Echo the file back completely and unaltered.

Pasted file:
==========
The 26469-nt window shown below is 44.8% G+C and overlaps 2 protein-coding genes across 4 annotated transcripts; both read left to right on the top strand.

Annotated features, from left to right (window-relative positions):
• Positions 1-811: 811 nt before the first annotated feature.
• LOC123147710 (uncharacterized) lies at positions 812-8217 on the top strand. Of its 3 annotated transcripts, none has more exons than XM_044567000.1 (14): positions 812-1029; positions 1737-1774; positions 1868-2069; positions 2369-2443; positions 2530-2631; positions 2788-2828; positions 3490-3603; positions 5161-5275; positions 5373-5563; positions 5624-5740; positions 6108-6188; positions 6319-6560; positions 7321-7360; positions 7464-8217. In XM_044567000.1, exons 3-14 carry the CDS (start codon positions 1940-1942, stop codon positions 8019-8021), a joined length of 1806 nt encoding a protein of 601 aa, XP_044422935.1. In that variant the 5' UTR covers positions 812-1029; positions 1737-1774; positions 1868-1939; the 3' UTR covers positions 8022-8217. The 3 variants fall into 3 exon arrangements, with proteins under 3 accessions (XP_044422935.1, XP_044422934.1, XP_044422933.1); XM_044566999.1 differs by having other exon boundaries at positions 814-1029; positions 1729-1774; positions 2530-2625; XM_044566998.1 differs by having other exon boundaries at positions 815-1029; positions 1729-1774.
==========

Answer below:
The 26469-nt window shown below is 44.8% G+C and overlaps 2 protein-coding genes across 4 annotated transcripts; both read left to right on the top strand.

Annotated features, from left to right (window-relative positions):
• Positions 1-811: 811 nt before the first annotated feature.
• LOC123147710 (uncharacterized) lies at positions 812-8217 on the top strand. Of its 3 annotated transcripts, none has more exons than XM_044567000.1 (14): positions 812-1029; positions 1737-1774; positions 1868-2069; positions 2369-2443; positions 2530-2631; positions 2788-2828; positions 3490-3603; positions 5161-5275; positions 5373-5563; positions 5624-5740; positions 6108-6188; positions 6319-6560; positions 7321-7360; positions 7464-8217. In XM_044567000.1, exons 3-14 carry the CDS (start codon positions 1940-1942, stop codon positions 8019-8021), a joined length of 1806 nt encoding a protein of 601 aa, XP_044422935.1. In that variant the 5' UTR covers positions 812-1029; positions 1737-1774; positions 1868-1939; the 3' UTR covers positions 8022-8217. The 3 variants fall into 3 exon arrangements, with proteins under 3 accessions (XP_044422935.1, XP_044422934.1, XP_044422933.1); XM_044566999.1 differs by having other exon boundaries at positions 814-1029; positions 1729-1774; positions 2530-2625; XM_044566998.1 differs by having other exon boundaries at positions 815-1029; positions 1729-1774.